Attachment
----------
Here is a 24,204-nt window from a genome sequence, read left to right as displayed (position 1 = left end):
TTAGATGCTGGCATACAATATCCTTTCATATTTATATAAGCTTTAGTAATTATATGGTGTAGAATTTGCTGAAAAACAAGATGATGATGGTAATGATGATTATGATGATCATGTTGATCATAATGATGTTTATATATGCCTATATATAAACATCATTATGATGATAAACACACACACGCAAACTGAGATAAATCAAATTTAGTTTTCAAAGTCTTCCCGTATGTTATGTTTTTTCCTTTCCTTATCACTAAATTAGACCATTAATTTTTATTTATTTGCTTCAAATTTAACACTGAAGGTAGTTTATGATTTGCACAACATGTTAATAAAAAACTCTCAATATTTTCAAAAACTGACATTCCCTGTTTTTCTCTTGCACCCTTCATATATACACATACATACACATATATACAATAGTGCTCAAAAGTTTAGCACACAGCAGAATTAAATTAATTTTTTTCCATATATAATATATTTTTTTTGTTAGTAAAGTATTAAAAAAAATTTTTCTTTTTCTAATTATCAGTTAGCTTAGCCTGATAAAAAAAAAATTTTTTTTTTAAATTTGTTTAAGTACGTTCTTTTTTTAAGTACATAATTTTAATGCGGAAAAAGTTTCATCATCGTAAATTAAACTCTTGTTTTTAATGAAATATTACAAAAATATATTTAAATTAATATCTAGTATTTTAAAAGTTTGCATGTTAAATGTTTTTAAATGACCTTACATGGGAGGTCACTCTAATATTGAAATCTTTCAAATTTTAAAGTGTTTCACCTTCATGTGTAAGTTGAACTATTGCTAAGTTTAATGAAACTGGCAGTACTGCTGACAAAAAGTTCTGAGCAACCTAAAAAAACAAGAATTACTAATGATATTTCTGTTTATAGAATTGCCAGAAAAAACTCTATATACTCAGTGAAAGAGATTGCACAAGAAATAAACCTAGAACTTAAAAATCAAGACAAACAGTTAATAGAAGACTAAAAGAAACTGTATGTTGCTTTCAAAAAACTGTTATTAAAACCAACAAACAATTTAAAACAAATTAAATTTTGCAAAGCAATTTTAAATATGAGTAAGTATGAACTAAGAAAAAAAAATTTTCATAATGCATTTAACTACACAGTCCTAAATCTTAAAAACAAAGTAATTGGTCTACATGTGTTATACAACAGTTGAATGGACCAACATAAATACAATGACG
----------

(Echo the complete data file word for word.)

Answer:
Here is a 24,204-nt window from a genome sequence, read left to right as displayed (position 1 = left end):
TTAGATGCTGGCATACAATATCCTTTCATATTTATATAAGCTTTAGTAATTATATGGTGTAGAATTTGCTGAAAAACAAGATGATGATGGTAATGATGATTATGATGATCATGTTGATCATAATGATGTTTATATATGCCTATATATAAACATCATTATGATGATAAACACACACACGCAAACTGAGATAAATCAAATTTAGTTTTCAAAGTCTTCCCGTATGTTATGTTTTTTCCTTTCCTTATCACTAAATTAGACCATTAATTTTTATTTATTTGCTTCAAATTTAACACTGAAGGTAGTTTATGATTTGCACAACATGTTAATAAAAAACTCTCAATATTTTCAAAAACTGACATTCCCTGTTTTTCTCTTGCACCCTTCATATATACACATACATACACATATATACAATAGTGCTCAAAAGTTTAGCACACAGCAGAATTAAATTAATTTTTTTCCATATATAATATATTTTTTTTGTTAGTAAAGTATTAAAAAAAATTTTTCTTTTTCTAATTATCAGTTAGCTTAGCCTGATAAAAAAAAAATTTTTTTTTTAAATTTGTTTAAGTACGTTCTTTTTTTAAGTACATAATTTTAATGCGGAAAAAGTTTCATCATCGTAAATTAAACTCTTGTTTTTAATGAAATATTACAAAAATATATTTAAATTAATATCTAGTATTTTAAAAGTTTGCATGTTAAATGTTTTTAAATGACCTTACATGGGAGGTCACTCTAATATTGAAATCTTTCAAATTTTAAAGTGTTTCACCTTCATGTGTAAGTTGAACTATTGCTAAGTTTAATGAAACTGGCAGTACTGCTGACAAAAAGTTCTGAGCAACCTAAAAAAACAAGAATTACTAATGATATTTCTGTTTATAGAATTGCCAGAAAAAACTCTATATACTCAGTGAAAGAGATTGCACAAGAAATAAACCTAGAACTTAAAAATCAAGACAAACAGTTAATAGAAGACTAAAAGAAACTGTATGTTGCTTTCAAAAAACTGTTATTAAAACCAACAAACAATTTAAAACAAATTAAATTTTGCAAAGCAATTTTAAATATGAGTAAGTATGAACTAAGAAAAAAAAATTTTCATAATGCATTTAACTACACAGTCCTAAATCTTAAAAACAAAGTAATTGGTCTACATGTGTTATACAACAGTTGAATGGACCAACATAAATACAATGACG